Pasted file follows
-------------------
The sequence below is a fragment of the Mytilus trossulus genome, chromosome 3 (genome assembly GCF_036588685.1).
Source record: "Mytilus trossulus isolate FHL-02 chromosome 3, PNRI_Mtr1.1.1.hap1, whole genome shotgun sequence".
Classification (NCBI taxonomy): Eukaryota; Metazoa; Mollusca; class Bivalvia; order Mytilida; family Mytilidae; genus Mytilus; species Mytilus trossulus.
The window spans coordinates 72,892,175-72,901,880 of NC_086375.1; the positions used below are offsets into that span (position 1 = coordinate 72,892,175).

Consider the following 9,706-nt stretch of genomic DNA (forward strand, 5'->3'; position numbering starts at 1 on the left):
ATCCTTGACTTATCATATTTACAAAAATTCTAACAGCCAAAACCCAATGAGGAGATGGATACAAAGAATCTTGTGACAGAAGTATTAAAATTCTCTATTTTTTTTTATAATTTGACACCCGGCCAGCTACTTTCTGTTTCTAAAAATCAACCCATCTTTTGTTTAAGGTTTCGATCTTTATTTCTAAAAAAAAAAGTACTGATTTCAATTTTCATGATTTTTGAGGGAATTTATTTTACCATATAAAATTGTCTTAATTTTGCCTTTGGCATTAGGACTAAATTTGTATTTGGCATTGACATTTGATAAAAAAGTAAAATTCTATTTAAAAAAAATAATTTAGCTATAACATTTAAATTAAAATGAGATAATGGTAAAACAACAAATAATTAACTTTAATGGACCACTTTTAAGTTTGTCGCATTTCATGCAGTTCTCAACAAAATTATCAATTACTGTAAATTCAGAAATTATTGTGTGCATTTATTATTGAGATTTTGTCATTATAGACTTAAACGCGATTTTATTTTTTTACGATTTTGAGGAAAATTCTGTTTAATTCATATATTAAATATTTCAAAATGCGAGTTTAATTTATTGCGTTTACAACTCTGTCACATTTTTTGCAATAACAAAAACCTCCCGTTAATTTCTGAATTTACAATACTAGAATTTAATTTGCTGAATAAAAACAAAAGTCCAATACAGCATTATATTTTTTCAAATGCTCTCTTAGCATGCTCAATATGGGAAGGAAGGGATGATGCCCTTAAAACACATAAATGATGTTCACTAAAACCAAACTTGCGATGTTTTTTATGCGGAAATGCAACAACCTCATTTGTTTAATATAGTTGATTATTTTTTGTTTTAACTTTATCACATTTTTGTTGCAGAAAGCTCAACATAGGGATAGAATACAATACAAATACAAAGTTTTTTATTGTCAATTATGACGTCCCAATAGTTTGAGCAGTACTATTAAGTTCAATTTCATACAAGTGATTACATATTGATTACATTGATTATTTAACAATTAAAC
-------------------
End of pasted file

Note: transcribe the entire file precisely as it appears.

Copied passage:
The sequence below is a fragment of the Mytilus trossulus genome, chromosome 3 (genome assembly GCF_036588685.1).
Source record: "Mytilus trossulus isolate FHL-02 chromosome 3, PNRI_Mtr1.1.1.hap1, whole genome shotgun sequence".
Classification (NCBI taxonomy): Eukaryota; Metazoa; Mollusca; class Bivalvia; order Mytilida; family Mytilidae; genus Mytilus; species Mytilus trossulus.
The window spans coordinates 72,892,175-72,901,880 of NC_086375.1; the positions used below are offsets into that span (position 1 = coordinate 72,892,175).

Consider the following 9,706-nt stretch of genomic DNA (forward strand, 5'->3'; position numbering starts at 1 on the left):
ATCCTTGACTTATCATATTTACAAAAATTCTAACAGCCAAAACCCAATGAGGAGATGGATACAAAGAATCTTGTGACAGAAGTATTAAAATTCTCTATTTTTTTTTATAATTTGACACCCGGCCAGCTACTTTCTGTTTCTAAAAATCAACCCATCTTTTGTTTAAGGTTTCGATCTTTATTTCTAAAAAAAAAAGTACTGATTTCAATTTTCATGATTTTTGAGGGAATTTATTTTACCATATAAAATTGTCTTAATTTTGCCTTTGGCATTAGGACTAAATTTGTATTTGGCATTGACATTTGATAAAAAAGTAAAATTCTATTTAAAAAAAATAATTTAGCTATAACATTTAAATTAAAATGAGATAATGGTAAAACAACAAATAATTAACTTTAATGGACCACTTTTAAGTTTGTCGCATTTCATGCAGTTCTCAACAAAATTATCAATTACTGTAAATTCAGAAATTATTGTGTGCATTTATTATTGAGATTTTGTCATTATAGACTTAAACGCGATTTTATTTTTTTACGATTTTGAGGAAAATTCTGTTTAATTCATATATTAAATATTTCAAAATGCGAGTTTAATTTATTGCGTTTACAACTCTGTCACATTTTTTGCAATAACAAAAACCTCCCGTTAATTTCTGAATTTACAATACTAGAATTTAATTTGCTGAATAAAAACAAAAGTCCAATACAGCATTATATTTTTTCAAATGCTCTCTTAGCATGCTCAATATGGGAAGGAAGGGATGATGCCCTTAAAACACATAAATGATGTTCACTAAAACCAAACTTGCGATGTTTTTTATGCGGAAATGCAACAACCTCATTTGTTTAATATAGTTGATTATTTTTTGTTTTAACTTTATCACATTTTTGTTGCAGAAAGCTCAACATAGGGATAGAATACAATACAAATACAAAGTTTTTTATTGTCAATTATGACGTCCCAATAGTTTGAGCAGTACTATTAAGTTCAATTTCATACAAGTGATTACATATTGATTACATTGATTATTTAACAATTAAAC